Causes Of Milia
THE POSSIBLE UNDERLYING ISSUES
Milia can be present on anyone’s skin. Milia are benign, small, white, keratinous cysts. They are superficial in nature, that commonly appear on the cheeks, eyelids, and, genitalia of children and adults. Milia, unfortunately, has no distinction on age or colour. It can be present when we arrive in this world as a baby or randomly appear after having a tattoo. Most of the time though, there is an under lying medical reason for why they have appeared.
Is there more than One form of Milia & what causes them?
There are two main forms of Milia, primary Milia and secondary Milia. Both show as ‘pearls’ on the skin most of the time and look the same. Milia primary is recognized by its’ attachment to the sebaceous collar.
- Milia Secondary is recognized by its’ eccrine attachment.
- Primary Milia connects to the lower sebaceous collar of the Vellus hair and turns into a keratin-filled cyst.
Primary Milia usually spontaneously appears.
Secondary Milia emerges from the Eccrine ducts. Secondary Milia are also tiny keratin cysts and look similar, but these develop after something clogs the ducts leading under the skins surface and secondary Milia can also appear on the skin because of a more traumatic condition or event.
Can Milia be misdiagnosed?
Milia are can be wrongly diagnosed as;
- Comedonal acne
- Flat warts
- Molluscum contagiosum
- Sebaceous hyperplasia
- Milia-like idiopathic calcinosis cutis
- Acne Vulgaris
- And other forms of skin disorders.
Luckily, the very distinct ‘Pearl’ look of Milia in most cases will eventually result in the correct diagnoses of Milia being the skin condition affecting you.
What are the various Milia Definitions?
Primary Milia is broken down into various classifications.
- Primary Milia
- Congenital Milia
- Multiple eruptive Milia
- Benign primary Milia of adults and children
- Milia en plaque
- Nodular grouped Milia
- Genodermatoses-associated Milia
- Nevus de-pigmentosus with Milia
We will now cover the criteria for the Milia definition per classification;
Congenital Milia, what causes it?
Congenital Milia appears commonly on new-born babies. Up to 85% of healthy new-borns having them when born or have them appear soon after birth. Premature babies do not usually succumb to them.The good news is, that this will just resolve itself and it is nothing to worry about. So, if you are reading this to get information on what could be wrong with your child, relax and stop worrying.
It is a very common thing and it will clear up by itself. The school of thought is that the skin is just finishing up on the last of its jobs and that it is just leaving the last elements of the Velluar hair
until last. This is one of the only Milia, which will disappear over time.
The Cause Of Multiple Eruptive Milia.
Multiple eruptive Milia will normally just appear and is a collection of lots of Milia. They can appear over the course of a couple of week to a couple of months. They are a lot more sporadic in placement, forming into an enlarged cluster.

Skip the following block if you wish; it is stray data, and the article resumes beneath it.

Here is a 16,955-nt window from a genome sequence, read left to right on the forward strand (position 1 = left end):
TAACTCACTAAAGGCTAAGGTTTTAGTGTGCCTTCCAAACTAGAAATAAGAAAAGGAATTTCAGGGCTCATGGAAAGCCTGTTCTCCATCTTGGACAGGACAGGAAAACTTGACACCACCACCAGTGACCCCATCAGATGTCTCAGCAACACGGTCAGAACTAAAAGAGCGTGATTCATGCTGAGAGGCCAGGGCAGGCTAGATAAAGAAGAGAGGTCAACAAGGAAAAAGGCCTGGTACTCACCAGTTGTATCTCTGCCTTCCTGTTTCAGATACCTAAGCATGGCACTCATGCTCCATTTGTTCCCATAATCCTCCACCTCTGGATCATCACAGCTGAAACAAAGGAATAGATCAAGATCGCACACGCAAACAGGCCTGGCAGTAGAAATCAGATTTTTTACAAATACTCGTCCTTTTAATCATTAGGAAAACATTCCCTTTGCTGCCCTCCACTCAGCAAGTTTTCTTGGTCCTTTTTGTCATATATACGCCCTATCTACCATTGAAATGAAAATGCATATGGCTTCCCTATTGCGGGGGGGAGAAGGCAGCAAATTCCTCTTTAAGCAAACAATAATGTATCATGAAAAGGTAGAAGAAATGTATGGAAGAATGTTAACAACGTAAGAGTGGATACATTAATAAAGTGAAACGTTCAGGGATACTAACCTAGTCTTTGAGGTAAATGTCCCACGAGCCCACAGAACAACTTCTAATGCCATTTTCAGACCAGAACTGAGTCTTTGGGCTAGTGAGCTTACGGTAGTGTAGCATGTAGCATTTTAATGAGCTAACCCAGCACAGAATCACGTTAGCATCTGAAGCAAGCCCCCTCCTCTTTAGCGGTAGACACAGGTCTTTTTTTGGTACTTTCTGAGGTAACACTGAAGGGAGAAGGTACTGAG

These multiple eruptions can occur from an autoimmune irregularity or be associated to a genodermatosis.
Genodermatosis are classed as inherited genetic skin conditions, often grouped into three categories: chromosomal, single gene, and polygenetic.
Multiple eruptive Milia have also been reported in association with Genodermatoses, such as the basaloid follicular harmatoma syndrome, orofacodigital syndrome I, Rombo syndrome, Bazex syndrome, and Gardners syndrome.
Multiple eruptive Milia can also manifest for no reason, although this is rare.
Understanding what causes Benign primary Milia.
Benign primary Milia of adults and children also, like multiple eruptive Milia, commonly appear for no reason. It will most likely appear on, either, the eyelids, forehead cheeks or genitalia.
There is no reasoning upon it appearance, so a lot of the medical industry feels that this can be the result of an autoimmune flare up. Stress can greatly increase the chances of an autoimmune flare-up.
The appearance of benign primary Milia has also been associated with too much sun exposure. We all know how bad the sun is for our skin, but we still expose ourselves to the elements and the skin can invoke Milia as part of its healing or protection stages.
The Cause Of Milia En Plaque (MEP) Explained.
Milia en plaque (MEP) is a rare form of primary Milia. Its characterization is the presence of Milia on an infiltrated erythematous plaque. These can be large, sometimes up to 5 cms. They are, on examination, a group of 1- 3mm Milia that has amalgamated into a much larger collective. Their commonly found on the face area, and behind the ears. In small cases it can surface anywhere on the body. They need to be clinically diagnoses to make sure they are not come-done nevus or Favre-Racouchot disease.
Sometimes the Milia en plaque has no Pearl and is fixated upon the sub cellular levels of the skin. Milia en Plaque will commonly cluster into an oval shape.
They can appear for no medical reason on healthy individuals, but their proven to have an association with Lichen Planus, discoid lupus erythematosus and pseudoxanthoma elasticum. Even when treated, there is a very small chance that the Milia en Plaque can return, due to the irregularity of the Milia structure.
With the presence of lesions at different depths in the skin and the inflammatory infiltrate of varying degrees of intensity, any ‘Milia en plaque treatment plan’, should always be individualized.
Nodular Grouped Milia, What Causes It?
Nodular grouped Milia come under the classification of dermal keratin-filled cysts, surrounded by a moderate lymphocytic inflammatory infiltrate.
They are a collection of Milia surrounded with a small amount of liquid which over comes most of the ‘pearl appearance’.The liquid that covers the underlying Milia will join to make a random nodular shape. It is more irregular and patchy in shape than Milia en plaque, which usually presents in an oval.